Although Hunter hit just .250 last season, he did drive in a career-high 102 runs and belt 26 homers. However, his stolen base numbers took a dive, going from 23 in 2002 to six last year. In fact, Hunter was caught seven times trying to steal. He will likely get more opportunities to drive in runs, hitting in the middle of the order, especially with Stewart and Mientkiewicz in front of him. Signed to a four-year contract extension in January 2003, Hunter is also one of the best defensive outfielders in the game, as evidenced by his three consecutive Gold Glove awards.

Jones had to go through an offseason listening to rumors about him possibly being traded and there are still whispers of his departure. The Twins have an array of outfielders. Michael Cuddyer, Lew Ford, Mike Ryan and Michael Restovich are waiting in the wings for their chance to play every day.

Jones was slowed by a groin injury last season and finished the year hitting .304, but he wound up with just 16 homers and 69 RBI. That's off his 2002 production of 27 homers, 96 runs and 85 RBI.


Matthew LeCroy will serve as the DH, but he also has the ability to back up Mauer and can relieve Mientkiewicz at first base. LeCroy's first full season in the majors turned out to be a success at the plate, as he hit .287 with 17 homers and 64 RBI. His power numbers should increase this year.


The pitching staff is razor thin going into this season any injury to the staff this year could prove to be devastating. Righthander Brad Radke, who had an excellent second half of 2003 with a 3.24 ERA, will be Gardenhire's No. 1 man in the rotation. Southpaw Johan Santana, who moved from the bullpen to a starter's role in the second half of last year, will be behind Radke. Righthander Kyle Lohse, who tied for the team-high with Radke in wins (14), will be moved to the third position. After that though there are major questions at the back end with newly-acquired Carlos Silva and possibly righthanders Grant Balfour or Sean Douglass being inserted in the No. 5 position in late April. The Twins aren't expected to have the services of Rick Helling probably until the end of April due to a fractured right leg.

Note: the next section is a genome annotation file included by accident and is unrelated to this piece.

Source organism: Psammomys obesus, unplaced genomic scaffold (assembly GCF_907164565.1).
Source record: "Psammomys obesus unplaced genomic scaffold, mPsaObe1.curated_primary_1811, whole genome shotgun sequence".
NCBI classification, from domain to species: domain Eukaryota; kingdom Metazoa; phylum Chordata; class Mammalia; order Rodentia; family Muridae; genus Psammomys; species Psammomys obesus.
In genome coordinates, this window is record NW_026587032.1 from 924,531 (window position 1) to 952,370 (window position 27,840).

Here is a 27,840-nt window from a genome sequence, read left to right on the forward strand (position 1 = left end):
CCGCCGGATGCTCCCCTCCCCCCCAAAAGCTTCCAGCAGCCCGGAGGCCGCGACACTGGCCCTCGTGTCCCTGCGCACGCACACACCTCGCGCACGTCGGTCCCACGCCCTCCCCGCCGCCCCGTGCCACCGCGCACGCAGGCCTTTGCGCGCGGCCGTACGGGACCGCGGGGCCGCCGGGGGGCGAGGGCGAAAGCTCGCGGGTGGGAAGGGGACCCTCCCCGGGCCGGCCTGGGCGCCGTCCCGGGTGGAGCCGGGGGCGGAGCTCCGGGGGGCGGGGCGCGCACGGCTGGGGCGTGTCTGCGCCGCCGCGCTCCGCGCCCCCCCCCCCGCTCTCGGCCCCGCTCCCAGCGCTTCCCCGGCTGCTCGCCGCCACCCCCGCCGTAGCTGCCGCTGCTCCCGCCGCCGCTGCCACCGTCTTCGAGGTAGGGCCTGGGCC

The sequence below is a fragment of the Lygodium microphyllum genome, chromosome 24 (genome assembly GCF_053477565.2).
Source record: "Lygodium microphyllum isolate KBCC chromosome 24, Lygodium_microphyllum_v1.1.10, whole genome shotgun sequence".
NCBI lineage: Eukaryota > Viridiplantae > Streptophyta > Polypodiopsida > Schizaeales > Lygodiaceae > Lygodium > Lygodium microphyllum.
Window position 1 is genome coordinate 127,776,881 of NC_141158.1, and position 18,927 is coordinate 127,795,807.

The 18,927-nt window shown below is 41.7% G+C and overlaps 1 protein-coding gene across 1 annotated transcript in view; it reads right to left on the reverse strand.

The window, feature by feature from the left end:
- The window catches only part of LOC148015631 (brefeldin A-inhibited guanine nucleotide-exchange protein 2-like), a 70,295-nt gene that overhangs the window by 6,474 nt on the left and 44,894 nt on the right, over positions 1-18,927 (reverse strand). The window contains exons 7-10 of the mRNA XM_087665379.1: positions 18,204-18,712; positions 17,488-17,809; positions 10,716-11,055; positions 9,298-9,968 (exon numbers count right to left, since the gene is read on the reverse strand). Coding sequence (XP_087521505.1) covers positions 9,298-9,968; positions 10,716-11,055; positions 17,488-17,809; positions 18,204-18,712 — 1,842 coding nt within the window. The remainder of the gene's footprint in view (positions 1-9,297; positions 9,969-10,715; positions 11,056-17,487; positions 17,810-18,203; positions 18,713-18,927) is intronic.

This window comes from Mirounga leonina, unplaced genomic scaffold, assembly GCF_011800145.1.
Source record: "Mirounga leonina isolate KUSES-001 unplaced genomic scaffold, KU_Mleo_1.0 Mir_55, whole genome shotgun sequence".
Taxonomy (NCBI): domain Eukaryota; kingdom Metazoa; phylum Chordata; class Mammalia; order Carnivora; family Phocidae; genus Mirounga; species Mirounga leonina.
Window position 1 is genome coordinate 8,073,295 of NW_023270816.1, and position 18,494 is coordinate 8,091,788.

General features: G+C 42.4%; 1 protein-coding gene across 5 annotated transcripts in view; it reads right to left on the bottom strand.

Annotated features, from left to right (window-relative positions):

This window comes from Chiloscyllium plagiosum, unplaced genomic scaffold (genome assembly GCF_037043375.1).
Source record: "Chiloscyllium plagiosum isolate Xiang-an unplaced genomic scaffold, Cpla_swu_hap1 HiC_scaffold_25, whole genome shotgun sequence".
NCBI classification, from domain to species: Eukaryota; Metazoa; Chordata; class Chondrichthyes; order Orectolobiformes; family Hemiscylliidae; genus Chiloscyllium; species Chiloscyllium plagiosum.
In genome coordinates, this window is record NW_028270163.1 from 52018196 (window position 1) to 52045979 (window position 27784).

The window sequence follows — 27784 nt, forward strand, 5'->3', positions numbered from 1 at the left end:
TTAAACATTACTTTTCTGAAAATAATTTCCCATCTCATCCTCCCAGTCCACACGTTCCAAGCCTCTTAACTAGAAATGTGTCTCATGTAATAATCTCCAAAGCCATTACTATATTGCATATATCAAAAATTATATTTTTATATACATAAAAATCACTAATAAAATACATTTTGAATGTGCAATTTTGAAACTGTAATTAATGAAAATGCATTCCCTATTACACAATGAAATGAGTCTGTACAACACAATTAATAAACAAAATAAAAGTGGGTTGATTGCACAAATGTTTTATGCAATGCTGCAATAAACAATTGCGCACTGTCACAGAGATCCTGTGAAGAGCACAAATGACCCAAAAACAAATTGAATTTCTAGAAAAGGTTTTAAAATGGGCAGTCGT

Radke had a rough start to last season with a 7.48 ERA in the first month of the season, but recovered nicely and is still the most dependable starter Gardenhire has. At 31-years old, Radke has really only had one dominant season in the majors, when he went 20-10 in 1997. However, he is the best of this bunch.

Lohse and Santana are both being counted on to carry the middle of the rotation. The 25-year-old Lohse went 14-11 with a 4.61 ERA last year and has added a lot of velocity to his fastball since breaking into the majors in 2001.

Santana had plenty of success as a starter, even though only 18 of his 45 appearances came in that role. He pitched eight innings in three straight starts in August, a month in which he went 5-0 with a 1.07 ERA. In fact, Santana didn't lose a game after July 23, going unbeaten in his final 12 regular season appearances. In the playoffs he imploded in the final game of the division series, letting up six hits and six runs in 3 2/3 innings.

Silva, who came over from Philadelphia in the deal that sent Milton to the Phillies, has started in just one of his 130 career major league appearances. The hard-throwing righthander though will be throwing into the mix and Gardenhire has liked what he's seen from the young pitcher from Venezuela.

Balfour had a slow start to spring training due to a sore elbow. The 26-year- old righthander from Australia has also made just one big league start, but is showing promise to join the rotation at some point this year.

The team will not likely have Joe Mays pitch this year after he underwent Tommy John surgery.


This figures to be the problem area for the team this year. After losing Guardado and Hawkins, the Twins are hoping Nathan will develop into a solid closer. The 29-year-old Nathan, who came over in the deal that sent catcher A.J. Pierzynski to the Giants, made 78 appearances last year and had a 2.96 ERA. He also blew three save opportunities, and has just one save in his career, and that came in 1999.

Lefthander J.C. Romero and righty Jesse Crain figure to be the top setup men for Nathan. Romero, who made 73 appearances last year but had a 5.00 ERA, has a great array of pitches and he'll be counted on heavily as a situational pitcher.

Righthanders Joe Roa and Juan Rincon are expected to work in long relief.


Nick Punto, who was acquired in the Milton deal, will be used extensively as a pinch-runner and defensive replacement. Punto started a number of games for the Phillies last season due to injuries, but he hit only .217. Henry Blanco will spell relief for Mauer, while Cuddyer will be asked to play several infield and outfield positions like he did last year.


For a team that has been decimated by free agency in the offseason, the Twins still have a solid nucleus on offense, but pitching may be the downfall of this year's squad. The rotation took a major hit as did the bullpen and both are extremely shallow. However, in the weak AL Central Gardenhire's team may have enough offense to overcome the shortcomings on the mound to challenge for a third straight division title.